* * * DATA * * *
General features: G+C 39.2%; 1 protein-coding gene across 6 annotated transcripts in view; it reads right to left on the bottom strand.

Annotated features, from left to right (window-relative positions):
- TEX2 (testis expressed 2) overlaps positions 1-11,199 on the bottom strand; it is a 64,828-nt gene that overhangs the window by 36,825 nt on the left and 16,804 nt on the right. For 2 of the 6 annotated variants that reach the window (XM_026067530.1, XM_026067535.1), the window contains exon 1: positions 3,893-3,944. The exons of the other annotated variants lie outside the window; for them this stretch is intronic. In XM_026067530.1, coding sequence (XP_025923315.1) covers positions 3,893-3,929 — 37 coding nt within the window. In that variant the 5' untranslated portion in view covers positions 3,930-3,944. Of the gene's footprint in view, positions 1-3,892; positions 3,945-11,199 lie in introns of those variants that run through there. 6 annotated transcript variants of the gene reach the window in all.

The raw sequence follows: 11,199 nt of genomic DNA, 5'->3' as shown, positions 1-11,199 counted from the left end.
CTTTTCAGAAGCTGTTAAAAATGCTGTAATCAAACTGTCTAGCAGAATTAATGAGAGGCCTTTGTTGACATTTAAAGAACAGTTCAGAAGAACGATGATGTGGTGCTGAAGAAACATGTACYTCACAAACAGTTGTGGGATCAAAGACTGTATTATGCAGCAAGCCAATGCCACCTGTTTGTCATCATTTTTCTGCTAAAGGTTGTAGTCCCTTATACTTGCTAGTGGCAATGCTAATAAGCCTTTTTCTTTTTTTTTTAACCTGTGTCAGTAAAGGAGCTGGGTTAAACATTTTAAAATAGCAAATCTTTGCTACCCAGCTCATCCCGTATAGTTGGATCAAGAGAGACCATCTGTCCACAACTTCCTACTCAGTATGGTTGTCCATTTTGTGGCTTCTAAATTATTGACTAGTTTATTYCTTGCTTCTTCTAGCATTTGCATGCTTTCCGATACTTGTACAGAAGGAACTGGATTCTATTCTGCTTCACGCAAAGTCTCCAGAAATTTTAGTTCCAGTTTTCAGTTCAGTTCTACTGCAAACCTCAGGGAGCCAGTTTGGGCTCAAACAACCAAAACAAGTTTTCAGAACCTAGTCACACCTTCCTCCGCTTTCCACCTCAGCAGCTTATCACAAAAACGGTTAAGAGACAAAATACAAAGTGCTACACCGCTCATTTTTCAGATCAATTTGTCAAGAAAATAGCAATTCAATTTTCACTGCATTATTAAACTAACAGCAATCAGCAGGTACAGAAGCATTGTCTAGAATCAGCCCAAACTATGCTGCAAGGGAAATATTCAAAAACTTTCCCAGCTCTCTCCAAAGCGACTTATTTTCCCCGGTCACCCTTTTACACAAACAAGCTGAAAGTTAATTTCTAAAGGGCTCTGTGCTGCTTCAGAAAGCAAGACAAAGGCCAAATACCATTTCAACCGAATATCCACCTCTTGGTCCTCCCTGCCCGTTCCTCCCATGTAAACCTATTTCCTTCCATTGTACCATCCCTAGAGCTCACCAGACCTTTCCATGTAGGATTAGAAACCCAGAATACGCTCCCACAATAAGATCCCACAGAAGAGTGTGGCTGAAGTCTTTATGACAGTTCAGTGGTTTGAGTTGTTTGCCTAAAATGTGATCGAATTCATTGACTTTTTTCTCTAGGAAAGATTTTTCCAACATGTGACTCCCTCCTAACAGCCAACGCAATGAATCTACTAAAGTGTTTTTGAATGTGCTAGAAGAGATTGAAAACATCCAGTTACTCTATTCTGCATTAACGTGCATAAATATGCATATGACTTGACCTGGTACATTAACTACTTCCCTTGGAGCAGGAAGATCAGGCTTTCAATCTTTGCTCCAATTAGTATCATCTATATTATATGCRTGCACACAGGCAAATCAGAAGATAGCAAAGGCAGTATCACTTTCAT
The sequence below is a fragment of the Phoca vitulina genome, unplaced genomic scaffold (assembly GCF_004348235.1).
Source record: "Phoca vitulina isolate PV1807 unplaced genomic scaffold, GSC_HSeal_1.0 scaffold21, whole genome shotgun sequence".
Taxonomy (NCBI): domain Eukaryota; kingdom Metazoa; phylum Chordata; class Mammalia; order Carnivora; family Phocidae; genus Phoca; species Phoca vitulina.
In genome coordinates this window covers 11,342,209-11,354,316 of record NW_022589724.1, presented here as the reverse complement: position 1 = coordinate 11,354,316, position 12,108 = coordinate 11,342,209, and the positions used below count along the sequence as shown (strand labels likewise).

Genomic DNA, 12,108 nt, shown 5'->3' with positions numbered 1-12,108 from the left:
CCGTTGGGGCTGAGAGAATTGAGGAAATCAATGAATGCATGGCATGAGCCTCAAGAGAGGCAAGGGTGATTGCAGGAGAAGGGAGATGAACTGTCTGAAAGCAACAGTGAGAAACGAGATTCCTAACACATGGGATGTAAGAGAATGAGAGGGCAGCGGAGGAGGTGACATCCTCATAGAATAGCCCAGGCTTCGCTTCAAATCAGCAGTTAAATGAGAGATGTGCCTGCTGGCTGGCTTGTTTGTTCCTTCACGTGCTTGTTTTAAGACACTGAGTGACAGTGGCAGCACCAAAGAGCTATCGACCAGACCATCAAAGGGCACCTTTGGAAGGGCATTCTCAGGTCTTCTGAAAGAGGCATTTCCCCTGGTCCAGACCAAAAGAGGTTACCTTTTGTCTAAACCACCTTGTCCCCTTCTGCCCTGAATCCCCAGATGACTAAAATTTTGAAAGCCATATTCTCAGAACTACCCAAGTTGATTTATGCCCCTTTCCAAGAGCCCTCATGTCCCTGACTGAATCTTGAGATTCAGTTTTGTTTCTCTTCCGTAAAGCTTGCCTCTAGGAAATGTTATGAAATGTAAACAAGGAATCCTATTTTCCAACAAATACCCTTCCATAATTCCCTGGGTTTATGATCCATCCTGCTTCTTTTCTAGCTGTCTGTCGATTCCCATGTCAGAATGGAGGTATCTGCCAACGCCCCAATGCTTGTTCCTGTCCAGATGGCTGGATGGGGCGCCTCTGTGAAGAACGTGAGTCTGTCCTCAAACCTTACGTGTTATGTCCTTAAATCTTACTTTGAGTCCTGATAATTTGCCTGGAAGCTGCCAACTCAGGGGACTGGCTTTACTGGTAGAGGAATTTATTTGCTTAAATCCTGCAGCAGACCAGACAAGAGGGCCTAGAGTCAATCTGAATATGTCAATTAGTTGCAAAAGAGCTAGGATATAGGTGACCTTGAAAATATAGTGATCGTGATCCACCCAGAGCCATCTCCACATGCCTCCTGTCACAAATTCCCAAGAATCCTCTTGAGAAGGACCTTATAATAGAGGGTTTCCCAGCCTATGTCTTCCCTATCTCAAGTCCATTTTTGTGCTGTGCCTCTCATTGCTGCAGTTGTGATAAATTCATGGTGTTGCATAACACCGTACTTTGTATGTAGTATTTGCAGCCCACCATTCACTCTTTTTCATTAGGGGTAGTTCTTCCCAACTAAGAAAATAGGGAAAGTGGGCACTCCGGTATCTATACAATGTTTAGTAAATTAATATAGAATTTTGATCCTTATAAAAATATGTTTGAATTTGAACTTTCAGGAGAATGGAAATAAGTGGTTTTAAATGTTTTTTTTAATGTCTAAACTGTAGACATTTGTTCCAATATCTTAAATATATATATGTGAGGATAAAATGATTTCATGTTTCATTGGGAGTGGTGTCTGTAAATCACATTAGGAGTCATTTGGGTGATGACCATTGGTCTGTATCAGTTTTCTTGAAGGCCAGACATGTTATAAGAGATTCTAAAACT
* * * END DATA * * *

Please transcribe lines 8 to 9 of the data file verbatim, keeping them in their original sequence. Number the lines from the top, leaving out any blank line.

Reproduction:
Taxonomy (NCBI): domain Eukaryota; kingdom Metazoa; phylum Chordata; class Mammalia; order Carnivora; family Phocidae; genus Phoca; species Phoca vitulina.
In genome coordinates this window covers 11,342,209-11,354,316 of record NW_022589724.1, presented here as the reverse complement: position 1 = coordinate 11,354,316, position 12,108 = coordinate 11,342,209, and the positions used below count along the sequence as shown (strand labels likewise).